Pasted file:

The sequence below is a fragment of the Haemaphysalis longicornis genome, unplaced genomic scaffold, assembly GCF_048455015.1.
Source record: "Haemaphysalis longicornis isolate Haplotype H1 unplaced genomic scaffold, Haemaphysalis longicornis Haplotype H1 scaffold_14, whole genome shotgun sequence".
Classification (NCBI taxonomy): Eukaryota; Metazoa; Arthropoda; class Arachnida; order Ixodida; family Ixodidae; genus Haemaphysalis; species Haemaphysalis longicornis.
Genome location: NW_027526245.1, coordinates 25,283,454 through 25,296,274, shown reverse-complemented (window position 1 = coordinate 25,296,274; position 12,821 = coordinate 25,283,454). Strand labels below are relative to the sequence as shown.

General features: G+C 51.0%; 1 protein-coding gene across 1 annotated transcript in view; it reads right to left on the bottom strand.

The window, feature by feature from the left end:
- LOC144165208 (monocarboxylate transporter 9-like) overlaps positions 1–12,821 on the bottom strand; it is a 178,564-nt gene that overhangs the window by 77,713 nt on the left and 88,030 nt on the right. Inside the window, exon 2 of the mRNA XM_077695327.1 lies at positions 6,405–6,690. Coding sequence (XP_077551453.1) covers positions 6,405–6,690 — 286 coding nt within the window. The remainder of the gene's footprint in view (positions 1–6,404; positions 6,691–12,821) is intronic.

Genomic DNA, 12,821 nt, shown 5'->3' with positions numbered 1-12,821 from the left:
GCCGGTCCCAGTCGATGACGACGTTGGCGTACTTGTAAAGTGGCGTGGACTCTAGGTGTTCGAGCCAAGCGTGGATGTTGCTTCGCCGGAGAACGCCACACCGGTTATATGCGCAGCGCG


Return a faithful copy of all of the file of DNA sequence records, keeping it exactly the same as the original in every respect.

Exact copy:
The sequence below is a fragment of the Haemaphysalis longicornis genome, unplaced genomic scaffold, assembly GCF_048455015.1.
Source record: "Haemaphysalis longicornis isolate Haplotype H1 unplaced genomic scaffold, Haemaphysalis longicornis Haplotype H1 scaffold_14, whole genome shotgun sequence".
Classification (NCBI taxonomy): Eukaryota; Metazoa; Arthropoda; class Arachnida; order Ixodida; family Ixodidae; genus Haemaphysalis; species Haemaphysalis longicornis.
Genome location: NW_027526245.1, coordinates 25,283,454 through 25,296,274, shown reverse-complemented (window position 1 = coordinate 25,296,274; position 12,821 = coordinate 25,283,454). Strand labels below are relative to the sequence as shown.

General features: G+C 51.0%; 1 protein-coding gene across 1 annotated transcript in view; it reads right to left on the bottom strand.

The window, feature by feature from the left end:
- LOC144165208 (monocarboxylate transporter 9-like) overlaps positions 1–12,821 on the bottom strand; it is a 178,564-nt gene that overhangs the window by 77,713 nt on the left and 88,030 nt on the right. Inside the window, exon 2 of the mRNA XM_077695327.1 lies at positions 6,405–6,690. Coding sequence (XP_077551453.1) covers positions 6,405–6,690 — 286 coding nt within the window. The remainder of the gene's footprint in view (positions 1–6,404; positions 6,691–12,821) is intronic.

Genomic DNA, 12,821 nt, shown 5'->3' with positions numbered 1-12,821 from the left:
GCCGGTCCCAGTCGATGACGACGTTGGCGTACTTGTAAAGTGGCGTGGACTCTAGGTGTTCGAGCCAAGCGTGGATGTTGCTTCGCCGGAGAACGCCACACCGGTTATATGCGCAGCGCG